The Economy versus Health Care: Government as God

Two important news items came out yesterday (3/23/20) and today (3/24/20):

Time Magazine: President Trump Is Already Considering Defying Health Experts to Boost the Economy

New York Gov. Cuomo: ‘Troubling and astronomical’ coronavirus cases increase urgency for hospital beds

There are points to support both sides of this argument.

If we shut down the economy, the damage could be immense.  Note that China took drastic quarantine steps and is starting to emerge from the pandemic, but no one is sure if there will be a second wave of disease when people go back to work.  By March 6th, the Shanghai Stock Index had almost climbed back to its pre-crash high (but is currently testing new lows for the last year, undoubtedly in reaction to market panics around the world).

If we don’t shut down the economy, the health damage could be immense.  All one has to do is turn on the TV or listen to Governor Cuomo above to realize this.

As in any critical decision, we do not have all of the data we need to know the outcomes.

The government will try to make a cost-benefit decision, and to do this they will have to put a dollar value on human life.  Some lives will be judged more valuable than others.  In hospital triage situations, a person’s remaining life expectancy is a factor in the life-saving decision.

When the government is assuming the role of God, one hopes that we have the “best” people (however one defines that) in the country calling the shots…

But please don’t forget Abraham Lincoln’s words.  Our country is a “government of the people, by the people, and for the people.”  If there ever was a time to make your opinion known to your elected representatives, this is it!

My recommendation – If a decision is going to be made to allow an unknown, possibly large, number of people to die so that others can continue to work, this needs to be a collective decision involving top people across the government, including, at least, the leaders of Congress.  A significant fraction of the country does not trust the President, particularly his tendency to think he is the smartest person in the room and a “strong leader.”

It is in his personal interest not to make this decision without broad buy-in.  If he is wrong and the number of deaths is much higher than he expects, he will go down as the worst President in U.S. history.  Of course, if he decides single-handedly and is correct, he will confirm his genius status.  Does the country want to take this high-stakes gamble by a single individual??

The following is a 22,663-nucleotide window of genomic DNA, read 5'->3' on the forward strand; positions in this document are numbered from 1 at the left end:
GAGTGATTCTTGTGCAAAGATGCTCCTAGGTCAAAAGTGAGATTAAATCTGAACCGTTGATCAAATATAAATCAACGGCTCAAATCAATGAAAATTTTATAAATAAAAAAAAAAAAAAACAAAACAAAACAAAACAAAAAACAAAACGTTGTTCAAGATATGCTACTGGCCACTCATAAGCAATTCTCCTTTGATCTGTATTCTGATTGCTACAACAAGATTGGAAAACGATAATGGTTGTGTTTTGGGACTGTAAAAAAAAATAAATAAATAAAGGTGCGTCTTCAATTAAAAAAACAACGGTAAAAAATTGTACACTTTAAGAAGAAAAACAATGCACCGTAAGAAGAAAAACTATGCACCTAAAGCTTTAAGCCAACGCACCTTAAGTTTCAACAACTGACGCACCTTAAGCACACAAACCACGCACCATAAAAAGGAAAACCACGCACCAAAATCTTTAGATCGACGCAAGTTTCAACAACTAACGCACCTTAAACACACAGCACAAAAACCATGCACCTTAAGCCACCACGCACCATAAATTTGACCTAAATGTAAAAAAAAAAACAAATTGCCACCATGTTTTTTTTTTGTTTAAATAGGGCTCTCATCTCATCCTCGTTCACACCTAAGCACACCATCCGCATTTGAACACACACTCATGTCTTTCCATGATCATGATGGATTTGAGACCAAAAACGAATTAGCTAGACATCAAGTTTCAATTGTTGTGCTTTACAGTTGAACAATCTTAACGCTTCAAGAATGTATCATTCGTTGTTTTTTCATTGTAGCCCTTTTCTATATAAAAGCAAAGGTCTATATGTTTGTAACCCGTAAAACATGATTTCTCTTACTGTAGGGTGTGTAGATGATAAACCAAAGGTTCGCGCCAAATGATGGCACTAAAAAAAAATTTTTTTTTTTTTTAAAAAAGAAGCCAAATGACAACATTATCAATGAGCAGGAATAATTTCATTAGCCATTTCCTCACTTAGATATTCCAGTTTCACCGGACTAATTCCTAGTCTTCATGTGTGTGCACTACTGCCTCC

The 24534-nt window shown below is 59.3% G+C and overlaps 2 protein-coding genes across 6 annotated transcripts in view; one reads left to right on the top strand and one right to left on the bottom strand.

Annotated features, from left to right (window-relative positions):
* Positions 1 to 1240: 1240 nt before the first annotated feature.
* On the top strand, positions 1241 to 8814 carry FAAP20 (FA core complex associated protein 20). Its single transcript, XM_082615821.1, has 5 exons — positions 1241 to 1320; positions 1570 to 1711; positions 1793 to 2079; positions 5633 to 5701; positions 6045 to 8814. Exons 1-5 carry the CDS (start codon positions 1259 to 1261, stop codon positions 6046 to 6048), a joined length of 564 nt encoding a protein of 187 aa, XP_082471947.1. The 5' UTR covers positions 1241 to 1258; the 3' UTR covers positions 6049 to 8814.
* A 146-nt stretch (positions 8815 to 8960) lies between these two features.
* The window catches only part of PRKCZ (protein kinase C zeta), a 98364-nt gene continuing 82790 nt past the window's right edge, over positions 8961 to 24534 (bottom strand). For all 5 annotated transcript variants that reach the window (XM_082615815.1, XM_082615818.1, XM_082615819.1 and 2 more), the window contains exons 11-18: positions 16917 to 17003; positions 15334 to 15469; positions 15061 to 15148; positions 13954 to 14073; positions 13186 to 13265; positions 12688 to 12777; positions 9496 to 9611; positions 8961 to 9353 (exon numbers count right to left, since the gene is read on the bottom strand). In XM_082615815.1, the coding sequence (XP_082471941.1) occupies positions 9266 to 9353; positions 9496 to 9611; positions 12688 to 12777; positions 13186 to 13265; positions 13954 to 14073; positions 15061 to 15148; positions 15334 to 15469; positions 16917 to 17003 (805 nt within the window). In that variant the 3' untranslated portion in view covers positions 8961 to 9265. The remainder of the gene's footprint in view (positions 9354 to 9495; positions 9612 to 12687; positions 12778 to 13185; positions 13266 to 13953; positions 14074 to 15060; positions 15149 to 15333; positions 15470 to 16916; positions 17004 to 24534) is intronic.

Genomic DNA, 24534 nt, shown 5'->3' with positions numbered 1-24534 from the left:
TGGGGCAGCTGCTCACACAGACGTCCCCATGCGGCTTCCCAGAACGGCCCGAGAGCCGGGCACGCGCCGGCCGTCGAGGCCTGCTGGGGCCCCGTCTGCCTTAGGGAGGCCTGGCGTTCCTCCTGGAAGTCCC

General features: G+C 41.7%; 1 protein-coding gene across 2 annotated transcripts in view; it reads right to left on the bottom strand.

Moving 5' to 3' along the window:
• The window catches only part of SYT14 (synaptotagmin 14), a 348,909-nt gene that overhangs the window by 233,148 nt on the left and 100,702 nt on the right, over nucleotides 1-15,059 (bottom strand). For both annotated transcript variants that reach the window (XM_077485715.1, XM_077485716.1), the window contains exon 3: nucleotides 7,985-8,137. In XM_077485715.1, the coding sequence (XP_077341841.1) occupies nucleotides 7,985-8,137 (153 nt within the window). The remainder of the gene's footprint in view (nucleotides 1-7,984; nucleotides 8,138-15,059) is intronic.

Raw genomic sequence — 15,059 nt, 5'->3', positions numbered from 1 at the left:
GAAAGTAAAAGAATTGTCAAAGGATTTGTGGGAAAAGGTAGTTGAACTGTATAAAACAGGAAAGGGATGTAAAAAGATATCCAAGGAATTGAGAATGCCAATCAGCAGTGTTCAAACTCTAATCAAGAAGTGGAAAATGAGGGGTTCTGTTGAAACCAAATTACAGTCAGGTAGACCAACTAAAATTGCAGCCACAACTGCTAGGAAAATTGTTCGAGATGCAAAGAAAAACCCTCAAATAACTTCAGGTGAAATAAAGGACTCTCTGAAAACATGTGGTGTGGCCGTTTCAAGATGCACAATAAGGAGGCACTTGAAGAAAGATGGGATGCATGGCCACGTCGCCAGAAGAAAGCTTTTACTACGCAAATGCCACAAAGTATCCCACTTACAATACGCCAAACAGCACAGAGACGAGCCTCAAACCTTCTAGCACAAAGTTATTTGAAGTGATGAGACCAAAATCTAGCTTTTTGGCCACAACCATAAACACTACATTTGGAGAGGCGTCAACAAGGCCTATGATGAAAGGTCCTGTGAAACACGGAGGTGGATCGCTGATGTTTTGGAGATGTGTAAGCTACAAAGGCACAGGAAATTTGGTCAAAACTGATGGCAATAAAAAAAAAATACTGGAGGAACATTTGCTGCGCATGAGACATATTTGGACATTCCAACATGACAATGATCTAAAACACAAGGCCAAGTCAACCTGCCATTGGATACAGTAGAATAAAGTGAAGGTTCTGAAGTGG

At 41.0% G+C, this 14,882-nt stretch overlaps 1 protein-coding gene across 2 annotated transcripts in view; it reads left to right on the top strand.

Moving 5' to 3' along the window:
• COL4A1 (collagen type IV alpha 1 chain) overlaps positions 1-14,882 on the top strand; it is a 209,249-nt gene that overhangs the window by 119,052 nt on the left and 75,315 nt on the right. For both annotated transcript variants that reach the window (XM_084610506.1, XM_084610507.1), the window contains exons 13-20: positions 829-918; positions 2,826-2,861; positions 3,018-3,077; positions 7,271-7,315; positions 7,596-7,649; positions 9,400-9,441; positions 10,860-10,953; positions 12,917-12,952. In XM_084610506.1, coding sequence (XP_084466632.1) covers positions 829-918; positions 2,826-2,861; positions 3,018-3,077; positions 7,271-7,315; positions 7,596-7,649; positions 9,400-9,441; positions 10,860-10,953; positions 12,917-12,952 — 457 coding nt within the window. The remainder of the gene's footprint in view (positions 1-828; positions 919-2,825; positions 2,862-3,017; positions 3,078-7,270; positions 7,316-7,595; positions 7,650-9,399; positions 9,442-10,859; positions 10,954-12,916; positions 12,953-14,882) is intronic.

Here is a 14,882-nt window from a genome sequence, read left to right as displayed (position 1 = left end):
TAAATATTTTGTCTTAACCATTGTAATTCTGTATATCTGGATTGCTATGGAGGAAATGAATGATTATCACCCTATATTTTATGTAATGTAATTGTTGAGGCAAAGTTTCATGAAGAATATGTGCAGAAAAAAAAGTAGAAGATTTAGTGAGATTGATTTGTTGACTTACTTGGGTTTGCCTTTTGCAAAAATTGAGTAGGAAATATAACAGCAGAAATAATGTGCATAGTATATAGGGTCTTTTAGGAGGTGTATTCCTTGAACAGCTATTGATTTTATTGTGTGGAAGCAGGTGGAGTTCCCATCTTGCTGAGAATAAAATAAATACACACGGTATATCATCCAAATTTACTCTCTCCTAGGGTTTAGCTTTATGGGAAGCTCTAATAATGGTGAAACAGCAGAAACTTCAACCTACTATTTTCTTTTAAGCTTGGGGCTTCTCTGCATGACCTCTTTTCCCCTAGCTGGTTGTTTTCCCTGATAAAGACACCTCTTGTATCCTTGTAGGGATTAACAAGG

Last night Chris Cuomo gave the following “Closing Argument” on CNN. Cuomo argued in effect that the “Greatest Generation” made tremendous sacrifices during WWII to keep this country and the world free. Will we now ask them to sacrifice themselves yet again? No! He states we are all in this together.

You can also comment by calling the White House directly at 202-456-1111.

Hypothetical Link between some widely used Blood Pressure Medications and Increased Sensitivity to COVID-19 Infection.

The topic of this article is still a hypothesis, and I am updating it as important news comes in.  However it will take some time to confirm or refute it.  People on these medications should take prudent social distancing measures in the interim.  There is no current consensus to change your medications however, and stopping blood pressure medication can be dangerous.  Some medical authorities are already disputing this hypothesis as noted below, but others call for more research.


Last significant update of the main text on Monday, 3/16 at 11:55 AM Pacific Daylight Time.  Please see the Comments section following the main article for additional ongoing details.

A possibly very important article appeared in the Lancet medical journal recently:


In brief, the article states that people treated with specific classes of blood pressure medications (meds that are also used on some people with diabetes) have increased amounts of the ACE2 protein that the novel coronavirus binds to when it attacks lung cells.

The article states “We therefore hypothesise that diabetes and hypertension treatment with ACE2-stimulating drugs increases the risk of developing severe and fatal COVID-19.

Note, of course, the word “hypothesise” (sic – hypothesize, unless this is UK spelling – the corresponding author is from Switzerland).  This hypothesis is not proven, but seems very plausible.

This hypothesis is similar to a question that I raised on local social media a few days ago in regards to ACE inhibitors (ACEI), especially lisinopril which causes “lisinopril cough,” at


[Sorry, but the link above will only work for people in my nearby neighborhood location (San Mateo, CA) with Nextdoor accounts.]

A local doctor, Dr. Raymond Hong who is an allergist, saw this post and commented that he believed that only Angiotensin Receptor Blocker (ARB) drugs increased the number of ACE2 receptor proteins that the novel coronavirus attacks, not ACE inhibitors.  He also thought that this was a very interesting hypothesis that needed additional research.

He cautioned (I added bolding in his quote for emphasis):